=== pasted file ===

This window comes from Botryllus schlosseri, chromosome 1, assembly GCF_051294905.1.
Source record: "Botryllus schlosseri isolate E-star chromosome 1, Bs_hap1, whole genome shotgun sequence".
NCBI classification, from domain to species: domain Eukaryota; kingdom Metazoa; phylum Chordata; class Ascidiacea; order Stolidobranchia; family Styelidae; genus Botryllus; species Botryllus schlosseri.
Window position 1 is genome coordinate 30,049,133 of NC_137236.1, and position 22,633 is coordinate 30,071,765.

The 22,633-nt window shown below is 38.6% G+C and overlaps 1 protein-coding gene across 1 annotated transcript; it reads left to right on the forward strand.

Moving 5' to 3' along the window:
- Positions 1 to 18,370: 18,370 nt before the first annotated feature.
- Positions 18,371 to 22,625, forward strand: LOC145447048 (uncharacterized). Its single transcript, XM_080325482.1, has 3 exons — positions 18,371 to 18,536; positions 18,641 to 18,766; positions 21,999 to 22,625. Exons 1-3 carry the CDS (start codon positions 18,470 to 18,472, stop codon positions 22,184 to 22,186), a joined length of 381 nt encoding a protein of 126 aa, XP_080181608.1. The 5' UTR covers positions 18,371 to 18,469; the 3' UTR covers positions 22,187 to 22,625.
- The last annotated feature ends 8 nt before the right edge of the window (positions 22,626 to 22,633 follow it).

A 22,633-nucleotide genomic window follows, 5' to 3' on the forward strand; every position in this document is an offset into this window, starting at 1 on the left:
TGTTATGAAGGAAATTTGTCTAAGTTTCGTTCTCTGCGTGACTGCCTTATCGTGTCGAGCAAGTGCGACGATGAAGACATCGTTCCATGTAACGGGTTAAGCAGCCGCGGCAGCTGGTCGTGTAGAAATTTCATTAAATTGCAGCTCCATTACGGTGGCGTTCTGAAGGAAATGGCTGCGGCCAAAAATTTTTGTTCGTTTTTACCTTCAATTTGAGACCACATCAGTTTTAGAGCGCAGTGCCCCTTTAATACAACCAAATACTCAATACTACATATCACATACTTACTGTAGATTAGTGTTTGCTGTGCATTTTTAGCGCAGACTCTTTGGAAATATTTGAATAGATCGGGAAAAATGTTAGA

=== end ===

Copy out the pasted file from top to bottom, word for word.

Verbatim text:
This window comes from Botryllus schlosseri, chromosome 1, assembly GCF_051294905.1.
Source record: "Botryllus schlosseri isolate E-star chromosome 1, Bs_hap1, whole genome shotgun sequence".
NCBI classification, from domain to species: domain Eukaryota; kingdom Metazoa; phylum Chordata; class Ascidiacea; order Stolidobranchia; family Styelidae; genus Botryllus; species Botryllus schlosseri.
Window position 1 is genome coordinate 30,049,133 of NC_137236.1, and position 22,633 is coordinate 30,071,765.

The 22,633-nt window shown below is 38.6% G+C and overlaps 1 protein-coding gene across 1 annotated transcript; it reads left to right on the forward strand.

Moving 5' to 3' along the window:
- Positions 1 to 18,370: 18,370 nt before the first annotated feature.
- Positions 18,371 to 22,625, forward strand: LOC145447048 (uncharacterized). Its single transcript, XM_080325482.1, has 3 exons — positions 18,371 to 18,536; positions 18,641 to 18,766; positions 21,999 to 22,625. Exons 1-3 carry the CDS (start codon positions 18,470 to 18,472, stop codon positions 22,184 to 22,186), a joined length of 381 nt encoding a protein of 126 aa, XP_080181608.1. The 5' UTR covers positions 18,371 to 18,469; the 3' UTR covers positions 22,187 to 22,625.
- The last annotated feature ends 8 nt before the right edge of the window (positions 22,626 to 22,633 follow it).

A 22,633-nucleotide genomic window follows, 5' to 3' on the forward strand; every position in this document is an offset into this window, starting at 1 on the left:
TGTTATGAAGGAAATTTGTCTAAGTTTCGTTCTCTGCGTGACTGCCTTATCGTGTCGAGCAAGTGCGACGATGAAGACATCGTTCCATGTAACGGGTTAAGCAGCCGCGGCAGCTGGTCGTGTAGAAATTTCATTAAATTGCAGCTCCATTACGGTGGCGTTCTGAAGGAAATGGCTGCGGCCAAAAATTTTTGTTCGTTTTTACCTTCAATTTGAGACCACATCAGTTTTAGAGCGCAGTGCCCCTTTAATACAACCAAATACTCAATACTACATATCACATACTTACTGTAGATTAGTGTTTGCTGTGCATTTTTAGCGCAGACTCTTTGGAAATATTTGAATAGATCGGGAAAAATGTTAGA